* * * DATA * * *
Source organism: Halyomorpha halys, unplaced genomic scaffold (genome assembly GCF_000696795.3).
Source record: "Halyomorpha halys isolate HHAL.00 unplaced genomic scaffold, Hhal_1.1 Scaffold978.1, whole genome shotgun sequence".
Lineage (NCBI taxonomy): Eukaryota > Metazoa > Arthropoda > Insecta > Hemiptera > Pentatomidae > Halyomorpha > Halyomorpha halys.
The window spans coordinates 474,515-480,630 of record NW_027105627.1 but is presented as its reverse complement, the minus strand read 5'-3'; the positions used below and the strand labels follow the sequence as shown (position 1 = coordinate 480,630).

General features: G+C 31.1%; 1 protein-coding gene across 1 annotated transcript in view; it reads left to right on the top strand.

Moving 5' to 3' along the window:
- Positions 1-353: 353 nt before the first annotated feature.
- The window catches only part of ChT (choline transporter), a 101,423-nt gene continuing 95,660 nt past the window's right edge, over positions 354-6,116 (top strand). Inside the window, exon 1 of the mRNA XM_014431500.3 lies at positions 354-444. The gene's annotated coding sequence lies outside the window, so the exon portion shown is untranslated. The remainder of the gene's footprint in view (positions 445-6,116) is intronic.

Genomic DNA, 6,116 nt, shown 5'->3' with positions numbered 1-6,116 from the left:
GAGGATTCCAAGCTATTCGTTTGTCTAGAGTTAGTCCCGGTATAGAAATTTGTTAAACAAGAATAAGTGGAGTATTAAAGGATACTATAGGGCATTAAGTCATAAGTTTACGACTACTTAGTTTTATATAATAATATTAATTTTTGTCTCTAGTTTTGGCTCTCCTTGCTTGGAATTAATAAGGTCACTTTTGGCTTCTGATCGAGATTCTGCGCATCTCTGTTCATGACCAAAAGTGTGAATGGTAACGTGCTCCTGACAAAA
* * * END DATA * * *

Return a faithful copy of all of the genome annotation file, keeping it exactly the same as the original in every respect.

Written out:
Source organism: Halyomorpha halys, unplaced genomic scaffold (genome assembly GCF_000696795.3).
Source record: "Halyomorpha halys isolate HHAL.00 unplaced genomic scaffold, Hhal_1.1 Scaffold978.1, whole genome shotgun sequence".
Lineage (NCBI taxonomy): Eukaryota > Metazoa > Arthropoda > Insecta > Hemiptera > Pentatomidae > Halyomorpha > Halyomorpha halys.
The window spans coordinates 474,515-480,630 of record NW_027105627.1 but is presented as its reverse complement, the minus strand read 5'-3'; the positions used below and the strand labels follow the sequence as shown (position 1 = coordinate 480,630).

General features: G+C 31.1%; 1 protein-coding gene across 1 annotated transcript in view; it reads left to right on the top strand.

Moving 5' to 3' along the window:
- Positions 1-353: 353 nt before the first annotated feature.
- The window catches only part of ChT (choline transporter), a 101,423-nt gene continuing 95,660 nt past the window's right edge, over positions 354-6,116 (top strand). Inside the window, exon 1 of the mRNA XM_014431500.3 lies at positions 354-444. The gene's annotated coding sequence lies outside the window, so the exon portion shown is untranslated. The remainder of the gene's footprint in view (positions 445-6,116) is intronic.

Genomic DNA, 6,116 nt, shown 5'->3' with positions numbered 1-6,116 from the left:
GAGGATTCCAAGCTATTCGTTTGTCTAGAGTTAGTCCCGGTATAGAAATTTGTTAAACAAGAATAAGTGGAGTATTAAAGGATACTATAGGGCATTAAGTCATAAGTTTACGACTACTTAGTTTTATATAATAATATTAATTTTTGTCTCTAGTTTTGGCTCTCCTTGCTTGGAATTAATAAGGTCACTTTTGGCTTCTGATCGAGATTCTGCGCATCTCTGTTCATGACCAAAAGTGTGAATGGTAACGTGCTCCTGACAAAA